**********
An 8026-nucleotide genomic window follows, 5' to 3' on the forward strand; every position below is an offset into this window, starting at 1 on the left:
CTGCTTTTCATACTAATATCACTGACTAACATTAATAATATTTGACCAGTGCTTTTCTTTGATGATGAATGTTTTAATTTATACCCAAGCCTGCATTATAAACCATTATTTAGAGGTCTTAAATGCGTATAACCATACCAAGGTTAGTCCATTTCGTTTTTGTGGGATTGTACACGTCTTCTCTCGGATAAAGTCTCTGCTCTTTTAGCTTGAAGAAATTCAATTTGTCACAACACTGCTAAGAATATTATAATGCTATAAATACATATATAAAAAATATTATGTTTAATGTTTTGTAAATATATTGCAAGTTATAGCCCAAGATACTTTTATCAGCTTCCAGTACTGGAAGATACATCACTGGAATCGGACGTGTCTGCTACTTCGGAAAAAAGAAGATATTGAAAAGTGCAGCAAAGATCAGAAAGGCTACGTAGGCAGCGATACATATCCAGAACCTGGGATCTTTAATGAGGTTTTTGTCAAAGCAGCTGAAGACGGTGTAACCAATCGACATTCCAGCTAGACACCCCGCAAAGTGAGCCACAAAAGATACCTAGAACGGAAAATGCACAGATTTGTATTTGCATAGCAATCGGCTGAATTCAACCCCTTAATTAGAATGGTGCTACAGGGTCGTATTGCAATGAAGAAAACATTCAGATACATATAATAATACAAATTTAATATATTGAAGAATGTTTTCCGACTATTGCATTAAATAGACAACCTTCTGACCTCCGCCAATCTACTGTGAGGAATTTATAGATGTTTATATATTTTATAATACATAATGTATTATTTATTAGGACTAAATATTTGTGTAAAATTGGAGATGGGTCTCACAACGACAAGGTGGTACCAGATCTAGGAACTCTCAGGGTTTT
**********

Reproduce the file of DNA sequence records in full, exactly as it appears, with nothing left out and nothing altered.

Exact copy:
An 8026-nucleotide genomic window follows, 5' to 3' on the forward strand; every position below is an offset into this window, starting at 1 on the left:
CTGCTTTTCATACTAATATCACTGACTAACATTAATAATATTTGACCAGTGCTTTTCTTTGATGATGAATGTTTTAATTTATACCCAAGCCTGCATTATAAACCATTATTTAGAGGTCTTAAATGCGTATAACCATACCAAGGTTAGTCCATTTCGTTTTTGTGGGATTGTACACGTCTTCTCTCGGATAAAGTCTCTGCTCTTTTAGCTTGAAGAAATTCAATTTGTCACAACACTGCTAAGAATATTATAATGCTATAAATACATATATAAAAAATATTATGTTTAATGTTTTGTAAATATATTGCAAGTTATAGCCCAAGATACTTTTATCAGCTTCCAGTACTGGAAGATACATCACTGGAATCGGACGTGTCTGCTACTTCGGAAAAAAGAAGATATTGAAAAGTGCAGCAAAGATCAGAAAGGCTACGTAGGCAGCGATACATATCCAGAACCTGGGATCTTTAATGAGGTTTTTGTCAAAGCAGCTGAAGACGGTGTAACCAATCGACATTCCAGCTAGACACCCCGCAAAGTGAGCCACAAAAGATACCTAGAACGGAAAATGCACAGATTTGTATTTGCATAGCAATCGGCTGAATTCAACCCCTTAATTAGAATGGTGCTACAGGGTCGTATTGCAATGAAGAAAACATTCAGATACATATAATAATACAAATTTAATATATTGAAGAATGTTTTCCGACTATTGCATTAAATAGACAACCTTCTGACCTCCGCCAATCTACTGTGAGGAATTTATAGATGTTTATATATTTTATAATACATAATGTATTATTTATTAGGACTAAATATTTGTGTAAAATTGGAGATGGGTCTCACAACGACAAGGTGGTACCAGATCTAGGAACTCTCAGGGTTTT